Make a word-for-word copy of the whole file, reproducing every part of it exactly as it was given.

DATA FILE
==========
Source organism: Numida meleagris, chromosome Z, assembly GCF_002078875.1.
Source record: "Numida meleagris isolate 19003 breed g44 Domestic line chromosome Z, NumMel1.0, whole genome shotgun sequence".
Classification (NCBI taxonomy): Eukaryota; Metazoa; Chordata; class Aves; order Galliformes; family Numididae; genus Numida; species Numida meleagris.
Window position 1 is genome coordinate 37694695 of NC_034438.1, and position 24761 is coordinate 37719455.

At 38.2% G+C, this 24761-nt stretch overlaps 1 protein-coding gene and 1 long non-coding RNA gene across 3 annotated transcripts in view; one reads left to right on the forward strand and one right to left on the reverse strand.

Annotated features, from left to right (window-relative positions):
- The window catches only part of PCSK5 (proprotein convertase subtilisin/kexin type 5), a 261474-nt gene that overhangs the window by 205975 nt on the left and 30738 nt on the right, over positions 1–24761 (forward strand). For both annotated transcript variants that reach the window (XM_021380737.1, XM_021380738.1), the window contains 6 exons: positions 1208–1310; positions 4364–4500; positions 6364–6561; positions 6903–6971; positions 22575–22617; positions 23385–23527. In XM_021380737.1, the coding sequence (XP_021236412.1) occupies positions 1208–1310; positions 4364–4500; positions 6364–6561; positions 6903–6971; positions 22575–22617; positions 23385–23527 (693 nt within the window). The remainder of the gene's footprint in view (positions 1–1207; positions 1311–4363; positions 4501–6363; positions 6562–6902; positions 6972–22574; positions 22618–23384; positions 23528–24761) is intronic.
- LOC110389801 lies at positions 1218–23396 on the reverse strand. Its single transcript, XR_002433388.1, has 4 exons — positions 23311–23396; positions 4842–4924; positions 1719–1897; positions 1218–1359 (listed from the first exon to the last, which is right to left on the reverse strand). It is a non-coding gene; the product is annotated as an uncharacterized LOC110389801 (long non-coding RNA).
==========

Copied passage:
Source organism: Numida meleagris, chromosome Z, assembly GCF_002078875.1.
Source record: "Numida meleagris isolate 19003 breed g44 Domestic line chromosome Z, NumMel1.0, whole genome shotgun sequence".
Classification (NCBI taxonomy): Eukaryota; Metazoa; Chordata; class Aves; order Galliformes; family Numididae; genus Numida; species Numida meleagris.
Window position 1 is genome coordinate 37694695 of NC_034438.1, and position 24761 is coordinate 37719455.

At 38.2% G+C, this 24761-nt stretch overlaps 1 protein-coding gene and 1 long non-coding RNA gene across 3 annotated transcripts in view; one reads left to right on the forward strand and one right to left on the reverse strand.

Annotated features, from left to right (window-relative positions):
- The window catches only part of PCSK5 (proprotein convertase subtilisin/kexin type 5), a 261474-nt gene that overhangs the window by 205975 nt on the left and 30738 nt on the right, over positions 1–24761 (forward strand). For both annotated transcript variants that reach the window (XM_021380737.1, XM_021380738.1), the window contains 6 exons: positions 1208–1310; positions 4364–4500; positions 6364–6561; positions 6903–6971; positions 22575–22617; positions 23385–23527. In XM_021380737.1, the coding sequence (XP_021236412.1) occupies positions 1208–1310; positions 4364–4500; positions 6364–6561; positions 6903–6971; positions 22575–22617; positions 23385–23527 (693 nt within the window). The remainder of the gene's footprint in view (positions 1–1207; positions 1311–4363; positions 4501–6363; positions 6562–6902; positions 6972–22574; positions 22618–23384; positions 23528–24761) is intronic.
- LOC110389801 lies at positions 1218–23396 on the reverse strand. Its single transcript, XR_002433388.1, has 4 exons — positions 23311–23396; positions 4842–4924; positions 1719–1897; positions 1218–1359 (listed from the first exon to the last, which is right to left on the reverse strand). It is a non-coding gene; the product is annotated as an uncharacterized LOC110389801 (long non-coding RNA).